Chris Hall bio photo

Chris Hall

Adjusting technology to make it fit my requirements...

Windows, Linux, Virtualisation, Unified Computing & Cloud Offerings Design Engineer.

PolarCloudsUK Chris Google+ LinkedIn Github
On the weekend of 11 and 12 of December 2010 it was discovered that the servers of Gawker Media (that includes the websites Gawker, Deadspin, Kotaku, Jezebel, io9, Jalopnik, Gizmodo, Lifehacker or Fleshbot*) had been hacked.

Nearly 1.25 million commenter user accounts, including more than 500,000 user e-mails and more than 185,000 decrypted passwords were posted to the Pirate Bay, available for anyone with the time or inclination to download.

Of corse, this security breach is potentially extremely serious for those who use common credentials across multiple on-line accounts.

Although the data retrieved from Gawker was encrypted, it is reported that the encryption is easily reversible.

As an example, twitter is reportedly already seeing a mass Acai Berry spaming campaign emanating from compromised accounts.

So the obvious question on everyone's mind who has ever commented on any of these sites: has my email address / password / username been leaked through the Gawker database hack?

Am I affected?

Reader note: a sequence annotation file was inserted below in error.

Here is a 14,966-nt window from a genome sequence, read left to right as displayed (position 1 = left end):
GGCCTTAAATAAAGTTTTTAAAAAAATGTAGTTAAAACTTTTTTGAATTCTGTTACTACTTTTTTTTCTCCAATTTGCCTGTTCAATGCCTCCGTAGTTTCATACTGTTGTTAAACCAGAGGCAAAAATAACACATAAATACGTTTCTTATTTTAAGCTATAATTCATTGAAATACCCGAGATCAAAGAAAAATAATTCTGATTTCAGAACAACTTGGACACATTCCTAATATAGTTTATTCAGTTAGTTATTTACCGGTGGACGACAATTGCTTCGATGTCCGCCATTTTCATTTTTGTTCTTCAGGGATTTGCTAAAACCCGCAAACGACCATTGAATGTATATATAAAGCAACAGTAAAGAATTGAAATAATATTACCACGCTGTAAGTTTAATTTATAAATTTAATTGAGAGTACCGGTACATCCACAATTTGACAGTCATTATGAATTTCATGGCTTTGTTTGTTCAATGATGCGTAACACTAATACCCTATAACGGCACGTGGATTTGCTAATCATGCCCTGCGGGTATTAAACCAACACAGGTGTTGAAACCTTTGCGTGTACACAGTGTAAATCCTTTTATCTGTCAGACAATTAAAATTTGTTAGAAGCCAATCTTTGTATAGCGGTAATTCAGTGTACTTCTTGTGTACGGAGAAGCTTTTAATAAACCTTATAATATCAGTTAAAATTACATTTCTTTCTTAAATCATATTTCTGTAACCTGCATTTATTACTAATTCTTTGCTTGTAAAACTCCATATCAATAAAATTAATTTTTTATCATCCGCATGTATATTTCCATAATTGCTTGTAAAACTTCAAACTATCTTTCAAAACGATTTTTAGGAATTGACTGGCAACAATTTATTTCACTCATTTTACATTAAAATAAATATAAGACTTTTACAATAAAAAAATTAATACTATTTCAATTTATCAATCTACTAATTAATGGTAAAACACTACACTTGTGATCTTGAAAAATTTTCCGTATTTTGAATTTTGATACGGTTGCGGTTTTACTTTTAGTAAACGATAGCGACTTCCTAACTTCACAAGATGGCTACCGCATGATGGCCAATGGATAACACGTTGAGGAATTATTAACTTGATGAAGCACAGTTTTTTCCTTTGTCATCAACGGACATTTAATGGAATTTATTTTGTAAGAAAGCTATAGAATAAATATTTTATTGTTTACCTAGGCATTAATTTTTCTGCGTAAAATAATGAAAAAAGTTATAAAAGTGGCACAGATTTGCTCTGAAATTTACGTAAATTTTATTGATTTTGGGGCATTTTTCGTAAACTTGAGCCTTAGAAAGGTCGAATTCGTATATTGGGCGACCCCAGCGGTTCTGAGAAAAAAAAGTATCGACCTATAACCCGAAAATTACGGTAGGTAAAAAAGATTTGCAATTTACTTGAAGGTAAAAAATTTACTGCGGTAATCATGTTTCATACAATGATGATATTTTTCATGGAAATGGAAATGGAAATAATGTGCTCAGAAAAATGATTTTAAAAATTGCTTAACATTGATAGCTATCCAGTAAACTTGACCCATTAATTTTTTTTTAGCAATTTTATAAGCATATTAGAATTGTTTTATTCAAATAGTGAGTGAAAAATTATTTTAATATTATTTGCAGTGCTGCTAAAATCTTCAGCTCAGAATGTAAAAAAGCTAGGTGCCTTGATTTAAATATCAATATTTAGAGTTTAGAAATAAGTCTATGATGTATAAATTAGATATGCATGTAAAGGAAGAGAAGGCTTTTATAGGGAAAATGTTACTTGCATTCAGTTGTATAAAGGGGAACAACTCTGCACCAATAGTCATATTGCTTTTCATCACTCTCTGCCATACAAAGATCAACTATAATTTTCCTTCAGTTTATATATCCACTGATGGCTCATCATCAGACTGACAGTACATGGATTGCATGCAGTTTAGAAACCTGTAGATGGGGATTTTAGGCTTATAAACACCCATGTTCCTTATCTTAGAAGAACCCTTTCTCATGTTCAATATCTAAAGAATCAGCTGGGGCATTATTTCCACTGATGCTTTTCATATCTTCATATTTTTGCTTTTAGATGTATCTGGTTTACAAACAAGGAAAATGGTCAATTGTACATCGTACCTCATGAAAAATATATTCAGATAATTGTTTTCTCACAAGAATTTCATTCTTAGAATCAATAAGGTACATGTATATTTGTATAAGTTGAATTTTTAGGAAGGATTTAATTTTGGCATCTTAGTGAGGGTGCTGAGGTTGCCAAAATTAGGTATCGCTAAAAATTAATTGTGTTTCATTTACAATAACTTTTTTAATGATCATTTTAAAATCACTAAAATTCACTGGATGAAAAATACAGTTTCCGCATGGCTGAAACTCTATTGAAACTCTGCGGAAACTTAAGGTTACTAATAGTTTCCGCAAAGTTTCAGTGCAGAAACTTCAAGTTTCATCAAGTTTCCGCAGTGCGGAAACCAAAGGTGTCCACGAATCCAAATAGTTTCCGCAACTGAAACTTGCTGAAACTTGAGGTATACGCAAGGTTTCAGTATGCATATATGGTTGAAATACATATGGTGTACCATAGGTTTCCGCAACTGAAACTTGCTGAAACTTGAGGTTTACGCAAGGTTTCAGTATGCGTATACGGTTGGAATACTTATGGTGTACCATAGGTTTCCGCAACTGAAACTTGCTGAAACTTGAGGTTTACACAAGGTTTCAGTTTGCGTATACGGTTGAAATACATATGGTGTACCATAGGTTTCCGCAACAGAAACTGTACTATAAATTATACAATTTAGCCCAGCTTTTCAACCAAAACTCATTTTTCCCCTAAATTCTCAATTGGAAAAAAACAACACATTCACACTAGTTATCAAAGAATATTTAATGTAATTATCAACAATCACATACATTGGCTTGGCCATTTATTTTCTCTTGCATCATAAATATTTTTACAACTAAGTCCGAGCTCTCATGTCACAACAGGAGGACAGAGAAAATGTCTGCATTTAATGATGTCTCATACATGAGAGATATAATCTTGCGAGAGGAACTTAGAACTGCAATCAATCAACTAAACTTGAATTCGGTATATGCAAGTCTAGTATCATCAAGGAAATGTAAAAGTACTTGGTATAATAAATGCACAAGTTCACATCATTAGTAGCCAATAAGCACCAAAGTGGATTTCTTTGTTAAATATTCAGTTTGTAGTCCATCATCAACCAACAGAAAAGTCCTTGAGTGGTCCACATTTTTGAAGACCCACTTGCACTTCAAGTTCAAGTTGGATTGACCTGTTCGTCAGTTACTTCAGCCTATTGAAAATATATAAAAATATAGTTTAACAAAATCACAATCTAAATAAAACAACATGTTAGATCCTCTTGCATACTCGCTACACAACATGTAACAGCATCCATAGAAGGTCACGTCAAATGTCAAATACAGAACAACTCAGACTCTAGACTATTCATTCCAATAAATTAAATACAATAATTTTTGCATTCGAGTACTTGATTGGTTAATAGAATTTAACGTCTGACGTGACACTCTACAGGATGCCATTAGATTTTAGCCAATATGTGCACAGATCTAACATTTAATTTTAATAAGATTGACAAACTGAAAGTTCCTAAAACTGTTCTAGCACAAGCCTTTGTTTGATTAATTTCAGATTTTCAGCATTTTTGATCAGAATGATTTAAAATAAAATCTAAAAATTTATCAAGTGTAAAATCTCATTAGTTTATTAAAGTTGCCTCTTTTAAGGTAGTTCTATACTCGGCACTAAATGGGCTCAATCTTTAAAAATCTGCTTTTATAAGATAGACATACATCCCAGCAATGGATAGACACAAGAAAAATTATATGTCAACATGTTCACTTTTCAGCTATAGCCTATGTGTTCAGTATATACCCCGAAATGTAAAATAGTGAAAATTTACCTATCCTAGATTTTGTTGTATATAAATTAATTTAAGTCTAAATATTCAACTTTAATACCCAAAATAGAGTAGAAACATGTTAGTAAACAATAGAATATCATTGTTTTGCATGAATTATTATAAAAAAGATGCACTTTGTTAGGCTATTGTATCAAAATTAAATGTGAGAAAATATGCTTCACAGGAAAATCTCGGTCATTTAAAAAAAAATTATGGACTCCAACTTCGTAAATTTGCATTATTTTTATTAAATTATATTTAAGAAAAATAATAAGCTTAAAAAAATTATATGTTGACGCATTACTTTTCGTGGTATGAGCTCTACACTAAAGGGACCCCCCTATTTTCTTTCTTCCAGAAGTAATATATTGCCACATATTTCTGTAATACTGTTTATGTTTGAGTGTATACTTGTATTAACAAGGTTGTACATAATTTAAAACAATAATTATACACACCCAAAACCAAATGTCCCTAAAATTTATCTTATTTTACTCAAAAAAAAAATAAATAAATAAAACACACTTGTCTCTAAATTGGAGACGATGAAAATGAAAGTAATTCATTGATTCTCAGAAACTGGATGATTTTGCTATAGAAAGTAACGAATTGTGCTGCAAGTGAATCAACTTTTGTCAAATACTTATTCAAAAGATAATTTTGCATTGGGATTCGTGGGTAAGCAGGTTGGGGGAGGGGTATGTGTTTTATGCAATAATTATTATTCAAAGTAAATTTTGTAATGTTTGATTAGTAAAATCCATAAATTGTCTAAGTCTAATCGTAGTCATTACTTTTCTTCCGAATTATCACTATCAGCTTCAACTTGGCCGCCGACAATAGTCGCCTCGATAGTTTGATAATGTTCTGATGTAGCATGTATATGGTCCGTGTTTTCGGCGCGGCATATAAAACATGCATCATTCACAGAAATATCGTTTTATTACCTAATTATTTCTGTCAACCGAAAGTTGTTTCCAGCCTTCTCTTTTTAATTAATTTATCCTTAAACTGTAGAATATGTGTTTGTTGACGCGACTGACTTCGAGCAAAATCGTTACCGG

Option 1:

1. Visit this website type your email address in the Input box and click MD5. This will generate an MD5 hash of your email address. Copy the string to your clipboard.

Alternatively, if you don't fancy posting your email address into yet another website and are running Linux, then use this sequence of commands to obtain the MD5 hash of your email address:

md5sum <<EOF
[email protected]
EOF

2. Open This Google Fusion Table, click on “Show Options” and choose “MD5” from the drop-down.  Paste the MD5 string generated above into the input box and click apply.

If you see a matching row, it’s time to change your Gawker password ASAP and change any other online accounts where you may be using that same ID / email address.


Option 2:
As linked to by Gawker themselves, use this online tool

For further information and an apology from Gawker, see this lifehacker post

Finally, here is a nice little way to construct secure individual website passwords from the security team at Mozilla:


Have fun and STAY SECURE!

- Chris

------
*Fleshbot: Having never heard of Fleshbot, I googled it.  Hmmm Mistake.  Here is how Gawker themselves carefully and succinctly describe their fleshbot service: http://advertising.gawker.com/titles/fleshbot/